The American Brabant Association

The Brabant in America

The Brabant draft horse is the foundation horse for the American Belgian. 

Until about 1940, the Brabant and the American Belgian were essentially the same horse. 

 After World War II the Brabant was bred in Europe to be thicker bodied and more drafty, 

with heavy feathering on the legs. 

Brabant Draft Horse

While in the United States the Belgian was bred to be taller, lighter bodied and clean legged.

American Belgian


credits: American Belgian: Florida Draft Horse Asso.    Brabant Draft Horse:

Origins of the Brabant

The Belgian Draft horse origins are lost in antiquity, even from the time of Julius Caesar the Ardennes (Belgian) Draft horse was highly valued. 
In the Middle Ages diligent horses bore the heavily armored riders in jousting tournaments. The Belgian countryside became famous for its horse breeding with many different horses originating in each province.
Belgian horses were the heavy horses of the medieval times as war changed the Belgian horses became  one of the most sought after artillery and draft horses. 
As time passed the different types were consolidated into a few standardized breeds. 
By 1891 every major nation's government stables had Belgian breeding. Russia, American and Europe built their war machines supported with these horses.
The production of this great horse breed was a profitable undertaking for the small country of Belgium and a great source of National Pride. In 1903 an exhibit of Belgian Draft horses was sent to the Worlds Fair in Saint Louis MO. giving the Belgian a large venue for people to see and appreciate this breed.

Until World War I, some 35,000 animals were sold each year in America, Canada and Russia. Between 1850 and 1930 the price tag for a stallion could be up to a million francs

During the early 1900's the European connection with the Americas was cut off frequently during the World Wars leaving the American's Belgians to develop om their own.  Two distinct types started to develop in the Americas American Belgian; tall, clean legged, with a showy gate almost inevitably sorrel or chestnut with a flaxen mane and tail.  Still retaining the easy going willingness to work and strength.
The original Brabant breeding still retaining it's blocky draftiness, during this time the characteristics of the Brabant became enhanced perhaps more concentrated as a draft horse in the original style, built sturdy, an easy keeper with a willing soul.  The American Belgian Breeders had a disparaging word for the Brabant type calling them the "Dutchman's Type".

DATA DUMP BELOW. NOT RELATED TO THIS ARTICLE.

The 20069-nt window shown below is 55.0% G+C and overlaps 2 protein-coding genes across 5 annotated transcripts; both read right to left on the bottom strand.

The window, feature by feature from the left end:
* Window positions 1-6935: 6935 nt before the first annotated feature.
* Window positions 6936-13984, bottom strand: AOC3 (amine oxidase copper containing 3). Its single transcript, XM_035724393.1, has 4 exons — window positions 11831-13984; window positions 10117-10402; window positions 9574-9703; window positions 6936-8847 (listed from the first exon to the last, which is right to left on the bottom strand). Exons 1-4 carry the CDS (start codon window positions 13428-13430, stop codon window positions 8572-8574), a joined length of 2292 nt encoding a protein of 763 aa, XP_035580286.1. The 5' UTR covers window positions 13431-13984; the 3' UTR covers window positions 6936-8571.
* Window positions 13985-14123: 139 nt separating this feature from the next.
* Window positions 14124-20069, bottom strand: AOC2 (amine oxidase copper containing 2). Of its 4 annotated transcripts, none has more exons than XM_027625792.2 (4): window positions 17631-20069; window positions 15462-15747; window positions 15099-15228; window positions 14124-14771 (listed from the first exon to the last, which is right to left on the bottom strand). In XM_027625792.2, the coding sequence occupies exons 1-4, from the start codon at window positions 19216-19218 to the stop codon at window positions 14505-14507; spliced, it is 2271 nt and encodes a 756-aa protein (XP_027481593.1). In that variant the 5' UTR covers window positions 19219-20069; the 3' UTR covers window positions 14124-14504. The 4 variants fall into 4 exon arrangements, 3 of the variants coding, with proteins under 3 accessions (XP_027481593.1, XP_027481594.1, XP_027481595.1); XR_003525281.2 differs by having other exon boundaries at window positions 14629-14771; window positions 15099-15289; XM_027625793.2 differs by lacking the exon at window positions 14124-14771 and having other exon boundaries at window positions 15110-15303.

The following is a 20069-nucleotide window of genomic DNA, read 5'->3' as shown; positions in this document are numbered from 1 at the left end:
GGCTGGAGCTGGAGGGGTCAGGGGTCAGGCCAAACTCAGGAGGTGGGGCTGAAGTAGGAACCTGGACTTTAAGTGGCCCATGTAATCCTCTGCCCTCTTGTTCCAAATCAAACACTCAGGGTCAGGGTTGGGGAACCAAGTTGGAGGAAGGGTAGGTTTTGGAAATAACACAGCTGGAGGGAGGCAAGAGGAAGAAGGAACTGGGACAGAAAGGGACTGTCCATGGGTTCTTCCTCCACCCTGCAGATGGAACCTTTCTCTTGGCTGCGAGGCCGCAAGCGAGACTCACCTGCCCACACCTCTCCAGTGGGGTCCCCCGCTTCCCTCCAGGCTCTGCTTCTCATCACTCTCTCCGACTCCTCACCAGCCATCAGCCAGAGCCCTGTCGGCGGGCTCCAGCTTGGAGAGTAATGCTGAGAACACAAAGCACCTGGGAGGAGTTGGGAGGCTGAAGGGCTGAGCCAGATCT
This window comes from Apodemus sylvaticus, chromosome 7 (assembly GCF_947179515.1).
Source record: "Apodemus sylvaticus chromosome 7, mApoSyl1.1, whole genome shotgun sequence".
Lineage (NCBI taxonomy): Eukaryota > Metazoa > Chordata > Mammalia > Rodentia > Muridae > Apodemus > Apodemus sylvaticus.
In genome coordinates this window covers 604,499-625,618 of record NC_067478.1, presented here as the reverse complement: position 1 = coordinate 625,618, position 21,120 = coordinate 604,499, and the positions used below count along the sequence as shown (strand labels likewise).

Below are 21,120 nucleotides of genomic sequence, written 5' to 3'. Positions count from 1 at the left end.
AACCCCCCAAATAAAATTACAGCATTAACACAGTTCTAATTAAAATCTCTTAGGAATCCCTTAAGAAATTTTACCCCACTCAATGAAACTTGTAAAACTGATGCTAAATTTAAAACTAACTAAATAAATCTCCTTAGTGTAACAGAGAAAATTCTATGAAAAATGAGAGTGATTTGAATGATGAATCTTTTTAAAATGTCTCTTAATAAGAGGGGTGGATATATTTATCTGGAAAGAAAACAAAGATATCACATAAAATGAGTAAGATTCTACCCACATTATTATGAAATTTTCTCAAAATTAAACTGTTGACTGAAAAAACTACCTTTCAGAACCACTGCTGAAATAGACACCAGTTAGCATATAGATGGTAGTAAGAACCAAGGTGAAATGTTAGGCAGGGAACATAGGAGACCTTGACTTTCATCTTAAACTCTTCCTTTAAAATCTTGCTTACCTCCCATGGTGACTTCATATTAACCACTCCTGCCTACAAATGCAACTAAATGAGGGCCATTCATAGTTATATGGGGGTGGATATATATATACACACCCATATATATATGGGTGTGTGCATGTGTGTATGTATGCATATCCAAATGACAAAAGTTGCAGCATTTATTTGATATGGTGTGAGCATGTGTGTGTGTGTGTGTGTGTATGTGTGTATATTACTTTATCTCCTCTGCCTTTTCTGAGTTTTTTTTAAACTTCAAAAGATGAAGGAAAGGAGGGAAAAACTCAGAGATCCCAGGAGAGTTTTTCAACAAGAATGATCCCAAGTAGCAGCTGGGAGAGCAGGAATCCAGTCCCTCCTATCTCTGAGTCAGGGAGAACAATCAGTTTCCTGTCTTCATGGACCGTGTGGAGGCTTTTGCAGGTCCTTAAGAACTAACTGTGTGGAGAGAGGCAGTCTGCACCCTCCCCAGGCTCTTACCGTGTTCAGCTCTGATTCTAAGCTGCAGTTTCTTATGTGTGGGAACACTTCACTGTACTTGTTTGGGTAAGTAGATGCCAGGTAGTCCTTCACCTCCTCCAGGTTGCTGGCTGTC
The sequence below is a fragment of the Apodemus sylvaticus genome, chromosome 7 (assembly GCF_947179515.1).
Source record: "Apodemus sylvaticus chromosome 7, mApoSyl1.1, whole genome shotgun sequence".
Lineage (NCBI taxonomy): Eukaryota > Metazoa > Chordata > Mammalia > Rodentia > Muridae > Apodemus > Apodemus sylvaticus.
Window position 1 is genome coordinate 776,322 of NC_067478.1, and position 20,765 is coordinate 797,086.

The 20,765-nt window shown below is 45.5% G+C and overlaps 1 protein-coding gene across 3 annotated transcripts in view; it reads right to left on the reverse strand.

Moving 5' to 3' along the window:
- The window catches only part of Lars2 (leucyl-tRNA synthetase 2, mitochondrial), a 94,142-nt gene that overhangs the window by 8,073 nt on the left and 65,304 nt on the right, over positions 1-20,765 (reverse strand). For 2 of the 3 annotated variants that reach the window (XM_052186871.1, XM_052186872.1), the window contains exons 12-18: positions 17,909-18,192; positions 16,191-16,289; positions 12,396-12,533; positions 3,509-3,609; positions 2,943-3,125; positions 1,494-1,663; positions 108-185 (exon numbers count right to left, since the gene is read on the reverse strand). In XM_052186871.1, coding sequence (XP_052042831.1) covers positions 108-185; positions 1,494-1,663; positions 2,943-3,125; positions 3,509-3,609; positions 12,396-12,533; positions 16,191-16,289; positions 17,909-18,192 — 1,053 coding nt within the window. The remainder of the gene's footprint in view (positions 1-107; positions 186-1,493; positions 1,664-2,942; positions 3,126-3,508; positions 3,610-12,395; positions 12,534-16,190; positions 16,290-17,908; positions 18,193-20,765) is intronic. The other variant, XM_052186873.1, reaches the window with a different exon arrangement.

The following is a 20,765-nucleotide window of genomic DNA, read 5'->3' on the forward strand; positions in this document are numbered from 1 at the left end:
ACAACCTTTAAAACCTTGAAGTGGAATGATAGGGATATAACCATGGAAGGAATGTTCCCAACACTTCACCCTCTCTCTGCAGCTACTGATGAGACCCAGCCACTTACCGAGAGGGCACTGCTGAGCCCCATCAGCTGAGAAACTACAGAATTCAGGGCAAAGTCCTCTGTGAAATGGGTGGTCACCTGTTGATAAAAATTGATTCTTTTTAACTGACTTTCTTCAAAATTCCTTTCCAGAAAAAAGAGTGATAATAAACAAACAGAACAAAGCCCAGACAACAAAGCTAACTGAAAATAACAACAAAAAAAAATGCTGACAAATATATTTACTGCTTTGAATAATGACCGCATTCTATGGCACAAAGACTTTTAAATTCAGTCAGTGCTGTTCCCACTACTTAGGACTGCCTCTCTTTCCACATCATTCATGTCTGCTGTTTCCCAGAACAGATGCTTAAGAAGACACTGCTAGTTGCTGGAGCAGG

As World War II started the last shipment of European Brabants for some time landed on the shores of America thanks to Erwin F. Dygert a noted horse importer on January 15, 1940.

At this time Draft horses world wide hit turbulent times, in Europe during WWII devastating losses were sustained on the horse populations and genetic reservoirs in Belgium as Belgium became a major theater of two World Wars back to back,  Horse were conscripted to the military and eaten during ensuing food shortages.

Starting during this time frame was the mechanical revolution in Agriculture, after the Wars a great push was on to feed the world, modernize and mechanize.  If you did not follow the trend a a farmer you were derided, backward, horses were without jobs on the farms, feeding horses cost money and thus many that had no job and went to slaughter.  In Europe the Belgians were bred still but almost solely for the horse meat market. Some farmers tucked here and there still loved the big beasts and while they might use the tractor they still held on to and kept a few Drafts. 
In Europe two factors kept the Belgian Brabant alive the Meat Market and a few people who loved the horses, a well-known brewery from Steenhuffel made a commitment to ensure that the breed would not die out.  The Brewer is very fond of his amber colored coat and white mane which reminded him of a cool glass of beer with a head of foam.  A few people continued the use of these horses in the traditional manner, fishing in the ocean, forestry timber operations and farming.

In America the same factors kept the Brabants alive a few devotees who loved the work in partnership with equine partners scattered across America, pulling feed sleds in South Dakota , working on remote farms and forest projects, cross bred to make the finest pack mules and horses the Brabant genetics stayed reserved. 
 Loyalists loved their smaller "Chunk" Belgians, these chunk Belgians were carrying the original European genetics

In the 1970's the movement to work with the land, with as little impact as possible brought about a renewed interest in Draft horses The Brabant horses quickly became renowned for their tractability, and fitness for the small farmer concerned with getting an economical return on their investment.

Purebred Brabants were difficult to find by this time as the breed was registered with the American Belgian Corporation, while preserving the breed during lean times this has also lead to difficulty in the Americas in breeding a true to type Brabant in the European style.

As interest started to rise imports of Brabants from Europe were re-initiated helping to provide an influx of genetics to steer the breed type back towards the European Type.

Today's Brabant

American Brabants At Work And Play

Brabants in Belgium with Traditional Jobs

Oostduinkerke on the West Flanders coast is the only place in the world where you will still see the 500-year-old tradition of fishermen trawling for shrimp on horseback.

Traditional Logging in Belgium


Traditional Fieldwork Belgium